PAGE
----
• Stuffing on-page text. Littering the text of a page with repeated keywords that render the text meaningless and unreadable to humans is a clear problem. When such content on the page is not useful to people, the content is often suspect as web spam.
  • Stuffing in less visible areas of the page. Placing repeated keywords in less visible areas of a page, such as at the bottom of the page, in links, in Alt text, and in the title tag, can be indicative of web spam.


Yahoo’s information was a bit “fluffy” in this regard as it didn’t mention that keyword stuffing was not wanted:

“Some, but not all, examples of the types of content that Yahoo! does not want included:
. . .

  • Pages using methods to artificially inflate search engine ranking
  • Pages that give the search engine different content than what the end user sees (cloaking)
  • Pages built primarily for the search engines or pages with excessive or off-topic keywords

Yahoo has actually been powered by Bing since 2009 so it would be Bings opinion that really matters.

Effective Keyword Usage

That said – do add relevant keywords. I have seen a number of sites that don’t actually explain what they do from the outset, They may go onto to welcoming the visitor to the site and then go on to explain who they are and what qualifications they have. It’s important that you use your headings to put forward what it is you do as these are have more weight than regular text. You may assume that your visitors know why they are there but it’s the search engines that ultimately use your content to rank you so make it clear to them.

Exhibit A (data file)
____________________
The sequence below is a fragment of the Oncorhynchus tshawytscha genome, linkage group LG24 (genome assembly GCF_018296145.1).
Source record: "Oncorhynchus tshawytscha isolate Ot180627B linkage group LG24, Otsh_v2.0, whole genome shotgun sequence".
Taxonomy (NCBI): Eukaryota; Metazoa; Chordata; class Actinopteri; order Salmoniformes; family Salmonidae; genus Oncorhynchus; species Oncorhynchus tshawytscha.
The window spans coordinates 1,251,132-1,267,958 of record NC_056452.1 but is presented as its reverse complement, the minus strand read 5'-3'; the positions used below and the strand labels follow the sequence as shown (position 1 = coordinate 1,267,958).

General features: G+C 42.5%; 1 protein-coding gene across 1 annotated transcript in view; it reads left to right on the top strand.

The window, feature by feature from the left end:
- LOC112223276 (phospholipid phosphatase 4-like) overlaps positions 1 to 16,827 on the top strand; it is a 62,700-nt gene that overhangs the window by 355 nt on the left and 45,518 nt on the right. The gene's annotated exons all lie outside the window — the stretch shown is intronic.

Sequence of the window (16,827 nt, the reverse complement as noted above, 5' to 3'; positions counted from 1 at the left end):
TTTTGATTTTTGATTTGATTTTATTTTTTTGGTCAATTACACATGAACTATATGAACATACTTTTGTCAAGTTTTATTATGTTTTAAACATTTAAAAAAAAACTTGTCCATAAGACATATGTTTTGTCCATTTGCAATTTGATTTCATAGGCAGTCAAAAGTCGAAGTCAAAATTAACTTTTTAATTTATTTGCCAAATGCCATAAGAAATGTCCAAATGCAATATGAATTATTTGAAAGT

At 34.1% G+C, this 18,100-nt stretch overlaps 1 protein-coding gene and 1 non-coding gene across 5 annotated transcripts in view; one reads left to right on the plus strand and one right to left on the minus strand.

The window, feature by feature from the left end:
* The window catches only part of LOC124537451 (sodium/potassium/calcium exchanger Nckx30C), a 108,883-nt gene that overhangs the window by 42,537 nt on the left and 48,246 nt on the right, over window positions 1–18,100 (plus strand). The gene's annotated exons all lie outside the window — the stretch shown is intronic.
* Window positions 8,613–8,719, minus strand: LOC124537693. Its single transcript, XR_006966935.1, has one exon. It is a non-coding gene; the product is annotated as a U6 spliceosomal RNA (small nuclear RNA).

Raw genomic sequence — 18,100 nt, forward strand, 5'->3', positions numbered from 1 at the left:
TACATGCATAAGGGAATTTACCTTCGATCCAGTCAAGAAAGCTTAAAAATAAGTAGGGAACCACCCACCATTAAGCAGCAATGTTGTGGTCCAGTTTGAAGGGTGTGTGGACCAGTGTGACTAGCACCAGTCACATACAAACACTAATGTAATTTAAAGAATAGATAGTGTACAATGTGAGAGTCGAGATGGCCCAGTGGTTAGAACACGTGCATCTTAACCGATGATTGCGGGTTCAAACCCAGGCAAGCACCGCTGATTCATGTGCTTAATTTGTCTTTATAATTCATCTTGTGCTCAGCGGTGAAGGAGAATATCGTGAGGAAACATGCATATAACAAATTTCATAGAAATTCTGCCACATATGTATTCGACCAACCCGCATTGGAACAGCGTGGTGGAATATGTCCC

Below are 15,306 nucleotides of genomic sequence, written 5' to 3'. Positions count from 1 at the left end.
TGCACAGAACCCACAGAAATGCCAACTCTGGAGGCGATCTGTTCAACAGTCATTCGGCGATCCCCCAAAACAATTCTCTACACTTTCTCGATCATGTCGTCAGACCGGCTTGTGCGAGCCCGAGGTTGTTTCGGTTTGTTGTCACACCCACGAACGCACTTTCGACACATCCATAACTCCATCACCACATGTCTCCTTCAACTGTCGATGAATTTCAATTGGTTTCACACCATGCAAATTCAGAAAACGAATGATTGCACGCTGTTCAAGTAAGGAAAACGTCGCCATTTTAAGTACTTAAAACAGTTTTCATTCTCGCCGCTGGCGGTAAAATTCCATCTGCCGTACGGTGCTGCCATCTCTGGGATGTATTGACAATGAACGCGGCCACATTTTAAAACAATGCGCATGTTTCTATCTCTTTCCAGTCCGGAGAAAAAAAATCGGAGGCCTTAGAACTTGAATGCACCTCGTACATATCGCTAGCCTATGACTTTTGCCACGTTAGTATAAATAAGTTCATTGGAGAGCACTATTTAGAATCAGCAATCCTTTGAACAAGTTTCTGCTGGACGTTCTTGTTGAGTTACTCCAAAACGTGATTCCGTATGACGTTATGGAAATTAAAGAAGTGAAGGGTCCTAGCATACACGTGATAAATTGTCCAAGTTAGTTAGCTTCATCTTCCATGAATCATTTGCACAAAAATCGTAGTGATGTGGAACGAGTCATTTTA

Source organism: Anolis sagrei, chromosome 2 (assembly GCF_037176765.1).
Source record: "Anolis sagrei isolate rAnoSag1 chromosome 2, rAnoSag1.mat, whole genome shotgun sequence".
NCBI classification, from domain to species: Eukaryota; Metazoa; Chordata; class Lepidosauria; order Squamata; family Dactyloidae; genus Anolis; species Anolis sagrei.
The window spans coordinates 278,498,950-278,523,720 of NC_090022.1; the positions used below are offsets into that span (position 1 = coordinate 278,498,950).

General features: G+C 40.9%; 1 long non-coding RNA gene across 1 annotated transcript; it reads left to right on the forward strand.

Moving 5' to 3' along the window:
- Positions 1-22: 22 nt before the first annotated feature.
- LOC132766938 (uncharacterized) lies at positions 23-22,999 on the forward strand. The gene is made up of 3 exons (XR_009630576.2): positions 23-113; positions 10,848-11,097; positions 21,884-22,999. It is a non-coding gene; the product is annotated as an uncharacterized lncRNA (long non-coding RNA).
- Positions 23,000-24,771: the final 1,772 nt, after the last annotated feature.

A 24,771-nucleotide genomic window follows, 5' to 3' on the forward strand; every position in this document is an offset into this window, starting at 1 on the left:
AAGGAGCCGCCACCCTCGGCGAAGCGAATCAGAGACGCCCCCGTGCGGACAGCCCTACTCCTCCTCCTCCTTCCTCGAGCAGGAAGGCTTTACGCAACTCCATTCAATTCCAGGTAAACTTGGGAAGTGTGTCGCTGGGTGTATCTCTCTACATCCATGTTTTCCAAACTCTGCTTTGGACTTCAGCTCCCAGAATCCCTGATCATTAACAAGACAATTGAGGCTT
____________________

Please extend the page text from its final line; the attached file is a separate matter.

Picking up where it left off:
What about Keyword Density?

Many people talk about that magic ratio of the number of times you include a keyword in your content against the number of words in your post or article. So, if I mention the word clog 15 times and the length of my article is 100 words then the keyword density is 1.5% (15/100 x 100). So what is the ratio you should be aiming for? It doesn’t matter. There is no magic percentage that you should be striving for. Thinking that there is will only result in either not mentioning your keyword enough or overusing it. That said, obvious attempts at spamdexing yield a keyword density of 90 or 100%. Even a ratio of 50% indicates that a word has been mentioned once every two words.